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20121223
20121223
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beyond the schoolhouse door. miguel? >> a tough question in washington but what can only be described by a rant on friday by wayne lapierre what is your sense of it? the tone of it the fact he blamed anybody but didn't see any role for the nra to really play in this, how did that play, you think, in washington? >> reporter: well, the media machine that he referenced, i think you can well imagine, a good deal of the press corps found themselves perhaps scratching their head about that one. some people, of course, do support the nra and mr. lapierre. i think the real question, as you say, is one now of political muscle. will those who want to see more gun laws enacted have the political muscle now to get the votes for some new legislation, either on banning weapon sales or banning the high-powered magazines or will the nra be able, even after all of this and the growing sentiment by all accounts across the country, will they still have the political muscle that they have had for so many years to push back against any new legislation? >> very interesting. thank you very much, barbara sta
up with. statements from the founding fathers about our guns. toward washington. -- george washington. try to stop gun sales in this country, you will run into a series of roadblocks. >> australia had a mass killing in the mid-1990s and they passed a severe loss where all existing guns had to be turned in. the government bought them back. after a certain date if they were in your home, you were arrested. they have had a decrease in crime and suicide, which is an interesting development. it seems to me, you either have to go that route, which you cannot in the u.s. -- gun ownership in australia was 5% of households. gallup has shown is 47% here. we have the second amendment and the history back to washington. given that we are a different culture, the kinds of laws that we pass are almost always an effective as a result, because there are 300 million weapons out there today. unless you recall them the way that australia did, and we cannot do that -- you would have a reservoir that would last 100 years. >> you can imagine what would happen. there would be an insurrection. >> you do not
wahoo >> the house will stand in recess subject to the chair. >> this week on "in some washington" john boehner plus plan collapses and the house goes home for christmas. >> it is hard to wrap your mind around it but someone so young in such a peaceful community over such an ardent a bent pin down another massacre and another called for gun-control. >> the fact that this problem is complex can no longer be an excuse for doing nothing. >> handle after the state department report on benghazi, but are they the right ones? >> the security posture of the compound was inadequate for the threat environment, and in fact, grossly inadequate to deal with the attack which took place that night. >> will former republican senator chuck kagel and make it to the pentagon? >> the house did not take up the tax measure today because it did on have suffient support from our members to pass. house speaker john boehner's statement thursday evening as he stood in print of the republican conference, he recited the serenity prayer. god, grant me theereny to acpt the tngs which i cannot change and close t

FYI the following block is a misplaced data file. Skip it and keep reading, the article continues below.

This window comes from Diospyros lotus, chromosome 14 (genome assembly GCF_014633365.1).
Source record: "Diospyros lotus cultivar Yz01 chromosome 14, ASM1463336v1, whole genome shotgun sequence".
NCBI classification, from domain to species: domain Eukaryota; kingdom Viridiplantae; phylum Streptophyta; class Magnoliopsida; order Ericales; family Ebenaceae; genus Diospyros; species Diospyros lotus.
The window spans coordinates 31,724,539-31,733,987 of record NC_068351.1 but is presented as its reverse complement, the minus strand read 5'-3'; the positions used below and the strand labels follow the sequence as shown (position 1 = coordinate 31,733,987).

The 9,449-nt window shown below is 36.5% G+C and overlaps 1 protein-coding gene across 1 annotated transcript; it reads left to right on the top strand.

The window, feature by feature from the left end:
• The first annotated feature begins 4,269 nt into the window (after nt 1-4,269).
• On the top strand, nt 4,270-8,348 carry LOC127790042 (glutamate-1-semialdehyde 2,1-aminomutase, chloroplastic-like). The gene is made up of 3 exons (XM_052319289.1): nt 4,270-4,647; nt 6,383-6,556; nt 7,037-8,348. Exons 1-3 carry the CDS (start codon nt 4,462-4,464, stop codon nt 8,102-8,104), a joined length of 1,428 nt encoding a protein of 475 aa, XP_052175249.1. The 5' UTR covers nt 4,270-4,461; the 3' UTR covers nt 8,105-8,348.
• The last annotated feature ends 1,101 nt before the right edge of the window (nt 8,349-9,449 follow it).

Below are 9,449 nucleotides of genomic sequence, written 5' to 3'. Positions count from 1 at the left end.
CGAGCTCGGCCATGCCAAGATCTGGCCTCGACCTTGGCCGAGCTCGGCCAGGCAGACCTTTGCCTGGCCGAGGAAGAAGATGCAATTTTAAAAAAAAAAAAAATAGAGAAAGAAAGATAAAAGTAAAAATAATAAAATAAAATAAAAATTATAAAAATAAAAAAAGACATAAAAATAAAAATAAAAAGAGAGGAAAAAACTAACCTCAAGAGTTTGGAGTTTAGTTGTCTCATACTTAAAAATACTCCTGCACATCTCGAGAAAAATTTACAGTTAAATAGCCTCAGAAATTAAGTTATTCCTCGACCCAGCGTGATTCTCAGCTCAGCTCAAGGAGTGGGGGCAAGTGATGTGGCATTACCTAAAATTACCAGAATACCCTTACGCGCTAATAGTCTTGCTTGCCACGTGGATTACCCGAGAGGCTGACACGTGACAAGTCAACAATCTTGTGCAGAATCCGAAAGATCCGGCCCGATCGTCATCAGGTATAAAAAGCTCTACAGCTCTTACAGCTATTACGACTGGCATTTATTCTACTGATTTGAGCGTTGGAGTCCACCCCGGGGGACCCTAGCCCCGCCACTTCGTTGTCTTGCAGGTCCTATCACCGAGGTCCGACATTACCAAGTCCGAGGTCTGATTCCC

's barbara stahr following the story from washington. hello to you. what's the case that the nra is making right now? >> well, look, you know, wane la pierre is the chief executive officer. he is the public face of the national rifle association. going on nbc's "meet the press" this morning, he made the point again and again that he made back on friday at that press conference. that his organization will oppose legislation at adding new restrictions to the sale of weapons or the sale of those high capacity ammunition magazines, and he had a lot to say again about who he thinks is to blame. have a listen. >> look, i know there's a media machine in this country that wants to blame guns every time something happens. i know there's an anti-second amendment industry in this town. i know there are political -- for 20 years they always try to say it's because americans own guns. i'm telling you what i think will make people safe. what every mom and dad will make them feel better when they drop their kid off at school in january is if we have a police officer in that school, a good guy, that if so
at schools we are learning more about adam lanza. the washington post today has a quote from his former first grade teacher who says there was a quiet depth to him that i couldn't penetrate. let's bring in national political reporter and bob franken, a syndicated columnist. welcome to both of you. before we get started i want to play you more on the interview on "meet the press" this morning. >> if it is crazy to call for putting police and armed security in our school to protect our children then call me crazy. i will tell you what the american people, i think the american people think it is crazy not to do it. it is the one thing that would keep people safe and the nra is going to try to do that. >> immediately following the interview new york senator chuck schumer called wayne lapierre tone deaf. what do you make of the discussion that the nation and the lawmakers are having around gun control especially considering how often these conversations seem to flare up after something horrible like this and fade just as quickly? >> it does fade just as quickly because the gun lobby terifies any p